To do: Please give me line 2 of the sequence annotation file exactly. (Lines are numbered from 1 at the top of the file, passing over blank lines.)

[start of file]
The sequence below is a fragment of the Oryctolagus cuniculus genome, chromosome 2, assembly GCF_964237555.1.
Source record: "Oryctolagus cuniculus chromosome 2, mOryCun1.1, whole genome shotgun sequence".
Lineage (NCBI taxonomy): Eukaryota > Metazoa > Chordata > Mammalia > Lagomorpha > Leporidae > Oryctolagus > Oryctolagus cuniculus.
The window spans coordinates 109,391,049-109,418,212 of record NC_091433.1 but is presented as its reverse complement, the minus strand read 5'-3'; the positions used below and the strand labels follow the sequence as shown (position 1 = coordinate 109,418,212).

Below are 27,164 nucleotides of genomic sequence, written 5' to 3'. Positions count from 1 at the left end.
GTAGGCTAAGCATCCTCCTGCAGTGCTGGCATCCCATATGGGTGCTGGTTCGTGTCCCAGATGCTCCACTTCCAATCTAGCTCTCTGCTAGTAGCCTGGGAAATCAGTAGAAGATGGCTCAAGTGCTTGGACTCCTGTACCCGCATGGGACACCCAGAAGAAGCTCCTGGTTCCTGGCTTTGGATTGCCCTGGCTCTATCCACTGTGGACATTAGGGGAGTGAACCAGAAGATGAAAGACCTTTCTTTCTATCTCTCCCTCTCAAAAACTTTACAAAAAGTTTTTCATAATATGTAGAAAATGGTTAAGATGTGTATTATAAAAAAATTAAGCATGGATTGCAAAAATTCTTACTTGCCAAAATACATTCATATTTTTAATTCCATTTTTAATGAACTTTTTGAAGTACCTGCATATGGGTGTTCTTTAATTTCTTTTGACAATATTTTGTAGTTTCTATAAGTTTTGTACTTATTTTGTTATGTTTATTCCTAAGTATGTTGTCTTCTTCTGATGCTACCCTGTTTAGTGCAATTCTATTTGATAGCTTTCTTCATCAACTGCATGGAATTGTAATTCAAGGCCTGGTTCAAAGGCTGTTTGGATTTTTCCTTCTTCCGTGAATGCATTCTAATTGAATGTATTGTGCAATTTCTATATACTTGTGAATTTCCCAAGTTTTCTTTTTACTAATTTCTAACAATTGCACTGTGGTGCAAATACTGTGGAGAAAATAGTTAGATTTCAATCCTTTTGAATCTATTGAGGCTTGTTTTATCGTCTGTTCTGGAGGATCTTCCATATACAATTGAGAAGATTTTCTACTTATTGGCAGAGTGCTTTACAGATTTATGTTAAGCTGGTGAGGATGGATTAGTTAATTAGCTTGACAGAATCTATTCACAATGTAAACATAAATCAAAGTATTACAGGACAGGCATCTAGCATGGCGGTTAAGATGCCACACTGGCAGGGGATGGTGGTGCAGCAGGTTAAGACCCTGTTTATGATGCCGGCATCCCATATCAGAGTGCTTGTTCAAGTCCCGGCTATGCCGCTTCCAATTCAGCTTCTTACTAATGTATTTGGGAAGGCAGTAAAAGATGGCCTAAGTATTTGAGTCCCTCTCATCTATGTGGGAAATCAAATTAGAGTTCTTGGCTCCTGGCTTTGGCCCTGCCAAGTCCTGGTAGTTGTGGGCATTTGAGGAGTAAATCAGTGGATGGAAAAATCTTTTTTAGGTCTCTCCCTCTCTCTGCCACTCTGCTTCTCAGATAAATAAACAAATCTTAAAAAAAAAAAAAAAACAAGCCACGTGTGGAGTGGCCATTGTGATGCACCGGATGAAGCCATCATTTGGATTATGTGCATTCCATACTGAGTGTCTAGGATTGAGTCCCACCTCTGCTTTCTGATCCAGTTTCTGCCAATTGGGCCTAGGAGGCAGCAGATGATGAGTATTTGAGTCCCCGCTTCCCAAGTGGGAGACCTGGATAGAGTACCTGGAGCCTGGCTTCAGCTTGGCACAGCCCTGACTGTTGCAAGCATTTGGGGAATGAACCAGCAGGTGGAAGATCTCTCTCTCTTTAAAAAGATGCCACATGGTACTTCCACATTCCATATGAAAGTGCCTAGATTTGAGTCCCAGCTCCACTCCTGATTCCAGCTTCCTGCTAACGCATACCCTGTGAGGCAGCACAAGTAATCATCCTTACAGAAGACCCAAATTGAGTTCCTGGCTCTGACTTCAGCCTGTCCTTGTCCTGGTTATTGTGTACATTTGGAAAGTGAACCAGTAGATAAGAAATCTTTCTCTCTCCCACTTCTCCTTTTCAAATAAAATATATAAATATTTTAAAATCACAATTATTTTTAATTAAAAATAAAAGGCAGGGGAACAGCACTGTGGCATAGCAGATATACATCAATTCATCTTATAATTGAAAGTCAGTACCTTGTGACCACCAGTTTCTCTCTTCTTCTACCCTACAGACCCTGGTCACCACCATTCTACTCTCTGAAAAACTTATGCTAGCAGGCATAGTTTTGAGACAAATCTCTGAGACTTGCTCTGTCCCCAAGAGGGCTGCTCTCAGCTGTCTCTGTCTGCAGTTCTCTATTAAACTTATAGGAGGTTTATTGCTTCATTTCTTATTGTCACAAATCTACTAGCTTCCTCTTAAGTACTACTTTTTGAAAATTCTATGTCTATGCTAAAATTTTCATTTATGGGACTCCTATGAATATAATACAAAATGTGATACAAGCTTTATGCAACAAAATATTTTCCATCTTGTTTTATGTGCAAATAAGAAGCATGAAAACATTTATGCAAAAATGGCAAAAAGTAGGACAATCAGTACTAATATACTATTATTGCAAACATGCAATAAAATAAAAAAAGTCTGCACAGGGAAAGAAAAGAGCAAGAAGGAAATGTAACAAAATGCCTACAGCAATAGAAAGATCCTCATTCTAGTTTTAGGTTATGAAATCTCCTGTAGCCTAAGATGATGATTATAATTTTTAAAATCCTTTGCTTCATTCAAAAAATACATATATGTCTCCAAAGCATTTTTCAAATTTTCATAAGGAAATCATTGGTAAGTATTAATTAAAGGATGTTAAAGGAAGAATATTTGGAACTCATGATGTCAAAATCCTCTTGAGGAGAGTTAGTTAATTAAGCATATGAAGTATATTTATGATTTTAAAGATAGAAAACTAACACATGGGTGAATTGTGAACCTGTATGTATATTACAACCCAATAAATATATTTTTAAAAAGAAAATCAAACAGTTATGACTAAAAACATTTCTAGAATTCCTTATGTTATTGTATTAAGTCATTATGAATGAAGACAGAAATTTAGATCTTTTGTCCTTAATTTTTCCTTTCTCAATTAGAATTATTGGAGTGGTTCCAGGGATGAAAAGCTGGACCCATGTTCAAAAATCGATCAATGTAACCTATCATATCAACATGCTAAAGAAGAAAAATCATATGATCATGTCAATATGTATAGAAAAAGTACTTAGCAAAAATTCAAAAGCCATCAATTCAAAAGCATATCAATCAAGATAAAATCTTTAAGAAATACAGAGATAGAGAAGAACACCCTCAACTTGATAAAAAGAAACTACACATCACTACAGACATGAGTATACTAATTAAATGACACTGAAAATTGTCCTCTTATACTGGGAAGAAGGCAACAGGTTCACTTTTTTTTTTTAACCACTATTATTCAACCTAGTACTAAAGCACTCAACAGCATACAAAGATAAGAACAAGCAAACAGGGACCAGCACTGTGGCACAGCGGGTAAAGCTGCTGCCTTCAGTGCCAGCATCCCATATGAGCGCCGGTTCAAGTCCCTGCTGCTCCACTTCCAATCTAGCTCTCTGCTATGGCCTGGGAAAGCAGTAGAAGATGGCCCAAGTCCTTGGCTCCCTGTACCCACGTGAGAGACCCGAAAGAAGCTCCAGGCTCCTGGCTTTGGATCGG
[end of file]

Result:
Source record: "Oryctolagus cuniculus chromosome 2, mOryCun1.1, whole genome shotgun sequence".